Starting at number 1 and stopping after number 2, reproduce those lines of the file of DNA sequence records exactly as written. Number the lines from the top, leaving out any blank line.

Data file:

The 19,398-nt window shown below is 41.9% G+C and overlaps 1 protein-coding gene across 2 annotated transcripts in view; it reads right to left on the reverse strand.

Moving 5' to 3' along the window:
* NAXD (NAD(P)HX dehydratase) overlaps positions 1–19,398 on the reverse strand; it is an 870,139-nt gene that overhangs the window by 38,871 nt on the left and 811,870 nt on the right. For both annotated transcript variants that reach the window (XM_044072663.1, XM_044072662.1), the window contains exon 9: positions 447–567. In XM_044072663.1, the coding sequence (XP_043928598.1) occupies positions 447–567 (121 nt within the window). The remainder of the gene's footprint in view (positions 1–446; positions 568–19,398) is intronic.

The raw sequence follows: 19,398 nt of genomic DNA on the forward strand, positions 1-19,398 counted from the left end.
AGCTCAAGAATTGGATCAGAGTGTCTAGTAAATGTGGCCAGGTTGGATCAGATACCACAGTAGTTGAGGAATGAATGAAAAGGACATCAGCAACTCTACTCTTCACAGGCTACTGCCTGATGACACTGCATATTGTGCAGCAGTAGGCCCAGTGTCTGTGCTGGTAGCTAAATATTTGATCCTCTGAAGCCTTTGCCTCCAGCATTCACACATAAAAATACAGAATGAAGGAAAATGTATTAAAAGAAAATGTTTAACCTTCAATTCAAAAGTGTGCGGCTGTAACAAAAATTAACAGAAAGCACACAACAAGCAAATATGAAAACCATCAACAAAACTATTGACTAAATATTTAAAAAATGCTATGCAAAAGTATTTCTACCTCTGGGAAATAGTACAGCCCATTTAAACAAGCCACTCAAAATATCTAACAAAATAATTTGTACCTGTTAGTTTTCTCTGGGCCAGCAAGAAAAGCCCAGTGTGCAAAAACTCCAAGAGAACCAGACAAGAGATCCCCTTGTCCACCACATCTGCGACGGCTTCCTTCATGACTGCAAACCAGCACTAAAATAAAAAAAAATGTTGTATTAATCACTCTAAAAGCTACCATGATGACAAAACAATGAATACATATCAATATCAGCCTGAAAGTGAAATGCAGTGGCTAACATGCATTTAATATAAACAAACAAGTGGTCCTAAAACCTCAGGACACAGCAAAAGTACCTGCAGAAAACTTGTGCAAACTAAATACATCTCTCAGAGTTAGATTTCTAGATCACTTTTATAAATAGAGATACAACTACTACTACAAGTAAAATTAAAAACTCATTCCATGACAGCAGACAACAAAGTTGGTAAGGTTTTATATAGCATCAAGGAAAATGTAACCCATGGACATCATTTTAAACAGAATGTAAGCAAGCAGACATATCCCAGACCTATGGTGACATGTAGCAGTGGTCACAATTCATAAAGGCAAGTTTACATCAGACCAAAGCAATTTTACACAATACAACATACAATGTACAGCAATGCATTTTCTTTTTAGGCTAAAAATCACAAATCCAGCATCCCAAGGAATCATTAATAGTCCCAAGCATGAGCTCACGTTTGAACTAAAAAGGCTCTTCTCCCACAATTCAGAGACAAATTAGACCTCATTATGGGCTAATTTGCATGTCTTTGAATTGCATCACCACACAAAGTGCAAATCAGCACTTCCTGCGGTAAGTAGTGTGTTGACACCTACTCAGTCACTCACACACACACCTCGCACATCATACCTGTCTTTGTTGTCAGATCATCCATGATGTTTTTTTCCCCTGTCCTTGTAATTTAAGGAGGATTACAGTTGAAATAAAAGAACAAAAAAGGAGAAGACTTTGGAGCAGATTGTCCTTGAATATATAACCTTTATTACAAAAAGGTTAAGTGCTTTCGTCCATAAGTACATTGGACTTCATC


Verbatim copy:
The 19,398-nt window shown below is 41.9% G+C and overlaps 1 protein-coding gene across 2 annotated transcripts in view; it reads right to left on the reverse strand.

Moving 5' to 3' along the window: